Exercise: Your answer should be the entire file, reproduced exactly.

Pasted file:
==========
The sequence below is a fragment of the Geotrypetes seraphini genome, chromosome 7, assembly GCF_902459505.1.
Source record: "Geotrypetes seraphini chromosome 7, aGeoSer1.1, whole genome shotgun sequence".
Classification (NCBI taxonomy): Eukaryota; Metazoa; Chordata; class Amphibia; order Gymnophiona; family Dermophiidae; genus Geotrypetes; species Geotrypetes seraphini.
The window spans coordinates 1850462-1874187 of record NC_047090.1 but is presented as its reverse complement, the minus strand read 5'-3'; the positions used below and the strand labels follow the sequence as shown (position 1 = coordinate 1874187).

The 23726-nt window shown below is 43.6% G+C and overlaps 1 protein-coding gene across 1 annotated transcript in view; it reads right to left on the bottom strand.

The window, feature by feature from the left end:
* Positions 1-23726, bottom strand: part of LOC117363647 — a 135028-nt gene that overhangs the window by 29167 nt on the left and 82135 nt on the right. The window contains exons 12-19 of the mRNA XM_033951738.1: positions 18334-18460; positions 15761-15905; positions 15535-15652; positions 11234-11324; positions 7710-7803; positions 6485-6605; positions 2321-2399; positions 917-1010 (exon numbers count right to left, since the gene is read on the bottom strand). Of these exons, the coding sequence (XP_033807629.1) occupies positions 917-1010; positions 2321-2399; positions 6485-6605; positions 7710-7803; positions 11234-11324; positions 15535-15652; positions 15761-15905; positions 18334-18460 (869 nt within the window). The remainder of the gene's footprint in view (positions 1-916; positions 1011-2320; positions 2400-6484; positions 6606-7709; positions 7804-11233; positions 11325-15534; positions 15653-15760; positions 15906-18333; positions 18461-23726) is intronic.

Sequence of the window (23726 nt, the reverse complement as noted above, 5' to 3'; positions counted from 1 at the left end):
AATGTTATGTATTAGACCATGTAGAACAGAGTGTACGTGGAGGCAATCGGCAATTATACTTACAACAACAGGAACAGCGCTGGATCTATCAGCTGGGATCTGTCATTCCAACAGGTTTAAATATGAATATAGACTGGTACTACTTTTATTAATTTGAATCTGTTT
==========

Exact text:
The sequence below is a fragment of the Geotrypetes seraphini genome, chromosome 7, assembly GCF_902459505.1.
Source record: "Geotrypetes seraphini chromosome 7, aGeoSer1.1, whole genome shotgun sequence".
Classification (NCBI taxonomy): Eukaryota; Metazoa; Chordata; class Amphibia; order Gymnophiona; family Dermophiidae; genus Geotrypetes; species Geotrypetes seraphini.
The window spans coordinates 1850462-1874187 of record NC_047090.1 but is presented as its reverse complement, the minus strand read 5'-3'; the positions used below and the strand labels follow the sequence as shown (position 1 = coordinate 1874187).

The 23726-nt window shown below is 43.6% G+C and overlaps 1 protein-coding gene across 1 annotated transcript in view; it reads right to left on the bottom strand.

The window, feature by feature from the left end:
* Positions 1-23726, bottom strand: part of LOC117363647 — a 135028-nt gene that overhangs the window by 29167 nt on the left and 82135 nt on the right. The window contains exons 12-19 of the mRNA XM_033951738.1: positions 18334-18460; positions 15761-15905; positions 15535-15652; positions 11234-11324; positions 7710-7803; positions 6485-6605; positions 2321-2399; positions 917-1010 (exon numbers count right to left, since the gene is read on the bottom strand). Of these exons, the coding sequence (XP_033807629.1) occupies positions 917-1010; positions 2321-2399; positions 6485-6605; positions 7710-7803; positions 11234-11324; positions 15535-15652; positions 15761-15905; positions 18334-18460 (869 nt within the window). The remainder of the gene's footprint in view (positions 1-916; positions 1011-2320; positions 2400-6484; positions 6606-7709; positions 7804-11233; positions 11325-15534; positions 15653-15760; positions 15906-18333; positions 18461-23726) is intronic.

Sequence of the window (23726 nt, the reverse complement as noted above, 5' to 3'; positions counted from 1 at the left end):
AATGTTATGTATTAGACCATGTAGAACAGAGTGTACGTGGAGGCAATCGGCAATTATACTTACAACAACAGGAACAGCGCTGGATCTATCAGCTGGGATCTGTCATTCCAACAGGTTTAAATATGAATATAGACTGGTACTACTTTTATTAATTTGAATCTGTTT